Edgewood's earliest and largest houses line the first two blocks of Edgewood Drive. The Guthrie-Conley House ( CH43.1; 1906–1907), 849 Edgewood, is the oldest house in the district. A gargantuan portico with coupled Ionic columns fronts its brick facade. A Palladian window is set in the pediment, and a red tile hipped roof covers all. The house is similar to Breezemont, built two years earlier on the next hill to the east. Augustus Guthrie, the original owner, was vice president of the Edgewood Land Company.
Another huge portico, this time supported by paired, rusticated tan brick piers, fronts the facade of the extremely tall Alexander–LaFollette House ( CH43.2; 1908), 901 Edgewood. Like Breezemont and the Guthrie House, the portico pediment features a Palladian window. Niceties of proportion and relationships of various parts are not important here. Rising high above the street, its entrance approached by a broad stair, the house was designed to impress. Latelle LaFollette, an early owner, was West Virginia's state auditor.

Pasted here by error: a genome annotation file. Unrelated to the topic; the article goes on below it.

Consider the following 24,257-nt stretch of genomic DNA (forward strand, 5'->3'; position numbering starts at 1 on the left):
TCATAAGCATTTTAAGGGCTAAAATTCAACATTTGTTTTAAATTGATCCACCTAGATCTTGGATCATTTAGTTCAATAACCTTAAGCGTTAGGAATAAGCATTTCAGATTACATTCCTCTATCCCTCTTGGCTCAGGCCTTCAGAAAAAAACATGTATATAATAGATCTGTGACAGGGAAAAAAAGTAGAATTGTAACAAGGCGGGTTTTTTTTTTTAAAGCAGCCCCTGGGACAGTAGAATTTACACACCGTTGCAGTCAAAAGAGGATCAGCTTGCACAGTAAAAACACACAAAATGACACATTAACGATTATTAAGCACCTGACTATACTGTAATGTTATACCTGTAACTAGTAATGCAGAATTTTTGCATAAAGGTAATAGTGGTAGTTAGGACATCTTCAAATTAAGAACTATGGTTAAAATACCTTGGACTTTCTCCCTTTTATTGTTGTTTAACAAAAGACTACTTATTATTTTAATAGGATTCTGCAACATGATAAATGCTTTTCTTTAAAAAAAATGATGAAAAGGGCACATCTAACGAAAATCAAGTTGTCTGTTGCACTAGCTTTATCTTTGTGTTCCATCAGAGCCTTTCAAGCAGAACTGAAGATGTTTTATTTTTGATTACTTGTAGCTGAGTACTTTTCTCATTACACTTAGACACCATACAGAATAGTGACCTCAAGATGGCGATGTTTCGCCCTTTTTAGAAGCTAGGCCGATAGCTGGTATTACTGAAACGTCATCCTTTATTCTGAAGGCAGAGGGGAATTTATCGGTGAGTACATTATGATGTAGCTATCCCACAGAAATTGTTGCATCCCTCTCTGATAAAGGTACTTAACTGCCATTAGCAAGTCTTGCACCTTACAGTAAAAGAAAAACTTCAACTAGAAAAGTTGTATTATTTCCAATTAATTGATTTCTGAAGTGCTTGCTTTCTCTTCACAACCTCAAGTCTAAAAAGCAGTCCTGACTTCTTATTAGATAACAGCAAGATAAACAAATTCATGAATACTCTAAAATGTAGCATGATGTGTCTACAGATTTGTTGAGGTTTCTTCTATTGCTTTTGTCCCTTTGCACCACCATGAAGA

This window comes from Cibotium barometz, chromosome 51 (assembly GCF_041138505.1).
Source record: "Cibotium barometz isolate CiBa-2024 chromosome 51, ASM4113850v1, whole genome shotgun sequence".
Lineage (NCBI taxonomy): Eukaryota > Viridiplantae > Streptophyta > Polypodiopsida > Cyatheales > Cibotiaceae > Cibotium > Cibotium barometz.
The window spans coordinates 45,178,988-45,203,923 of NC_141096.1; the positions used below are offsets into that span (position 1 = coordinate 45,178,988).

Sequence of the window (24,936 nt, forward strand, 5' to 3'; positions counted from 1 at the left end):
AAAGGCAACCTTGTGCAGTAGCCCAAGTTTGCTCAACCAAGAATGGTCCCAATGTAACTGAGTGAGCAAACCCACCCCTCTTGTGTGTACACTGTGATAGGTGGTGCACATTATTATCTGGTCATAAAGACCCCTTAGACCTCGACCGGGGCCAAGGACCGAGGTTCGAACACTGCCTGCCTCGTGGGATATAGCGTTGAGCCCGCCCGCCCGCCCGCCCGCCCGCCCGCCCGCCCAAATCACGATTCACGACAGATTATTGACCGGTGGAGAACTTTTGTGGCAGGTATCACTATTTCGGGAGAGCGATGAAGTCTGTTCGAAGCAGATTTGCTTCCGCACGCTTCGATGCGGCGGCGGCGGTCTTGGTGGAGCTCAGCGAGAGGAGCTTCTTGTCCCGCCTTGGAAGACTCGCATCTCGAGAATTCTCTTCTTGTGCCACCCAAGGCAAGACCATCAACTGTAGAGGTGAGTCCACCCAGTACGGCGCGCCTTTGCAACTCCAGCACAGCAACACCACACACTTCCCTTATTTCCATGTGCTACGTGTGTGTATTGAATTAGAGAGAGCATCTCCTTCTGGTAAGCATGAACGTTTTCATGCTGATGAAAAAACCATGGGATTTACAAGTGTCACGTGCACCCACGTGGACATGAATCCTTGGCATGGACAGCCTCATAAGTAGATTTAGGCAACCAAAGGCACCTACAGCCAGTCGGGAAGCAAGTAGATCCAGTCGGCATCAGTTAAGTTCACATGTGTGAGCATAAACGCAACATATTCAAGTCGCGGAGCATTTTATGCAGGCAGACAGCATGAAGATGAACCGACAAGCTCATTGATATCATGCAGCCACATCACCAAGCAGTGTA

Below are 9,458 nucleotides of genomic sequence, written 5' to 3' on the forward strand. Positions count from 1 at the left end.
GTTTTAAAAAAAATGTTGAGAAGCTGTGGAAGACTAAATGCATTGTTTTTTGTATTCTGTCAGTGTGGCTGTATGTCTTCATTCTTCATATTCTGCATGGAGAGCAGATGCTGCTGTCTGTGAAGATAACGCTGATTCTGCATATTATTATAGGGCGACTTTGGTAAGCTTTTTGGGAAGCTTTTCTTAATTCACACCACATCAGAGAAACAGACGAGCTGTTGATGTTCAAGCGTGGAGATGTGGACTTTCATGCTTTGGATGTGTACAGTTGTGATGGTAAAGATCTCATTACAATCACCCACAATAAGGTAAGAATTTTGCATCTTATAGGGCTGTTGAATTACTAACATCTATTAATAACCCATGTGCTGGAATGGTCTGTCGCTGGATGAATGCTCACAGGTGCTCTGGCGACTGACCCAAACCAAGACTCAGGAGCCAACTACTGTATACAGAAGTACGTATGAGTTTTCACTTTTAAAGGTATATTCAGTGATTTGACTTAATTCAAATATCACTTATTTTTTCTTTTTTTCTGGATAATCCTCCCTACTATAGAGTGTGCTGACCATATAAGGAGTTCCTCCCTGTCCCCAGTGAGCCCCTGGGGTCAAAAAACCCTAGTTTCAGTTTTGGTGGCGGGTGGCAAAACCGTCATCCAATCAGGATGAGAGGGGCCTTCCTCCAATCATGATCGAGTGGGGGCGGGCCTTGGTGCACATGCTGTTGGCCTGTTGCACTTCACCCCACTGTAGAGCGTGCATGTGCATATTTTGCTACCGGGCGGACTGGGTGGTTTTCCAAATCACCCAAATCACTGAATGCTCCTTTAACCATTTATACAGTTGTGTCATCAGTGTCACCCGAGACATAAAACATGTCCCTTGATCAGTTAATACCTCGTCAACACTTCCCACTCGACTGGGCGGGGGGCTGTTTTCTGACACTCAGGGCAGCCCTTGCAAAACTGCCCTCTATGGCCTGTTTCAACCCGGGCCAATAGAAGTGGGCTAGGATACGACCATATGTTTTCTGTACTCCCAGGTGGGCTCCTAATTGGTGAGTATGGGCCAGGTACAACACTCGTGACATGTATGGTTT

The calm, smooth, stucco-covered Schoolfield House ( CH43.3; c. 1918, H. Rus Warne), 905 Edgewood, stands next door as something of a relief from the grandiosity of its neighbor. One of Warne's more creative designs, it combines elements of the Prairie and Craftsman styles in its deliberately asymmetrical, horizontally oriented facade. George Schoolfield, the first owner, was a prominent doctor.
The Adler-Bazzle House ( CH43.4; c. 1911, Wilbur T. Mills), 906 Edgewood, is a broadgabled, Craftsman style chalet with deep eaves supported by carved brackets. The house seems far more at home on its steep hillside site than do some of its more “American” neighbors. Above a stuccoed first floor, the boarded walls are stained brown. Casement windows are nicely grouped. One can almost hear Heidi yodeling in this bit of Switzerland in West Virginia.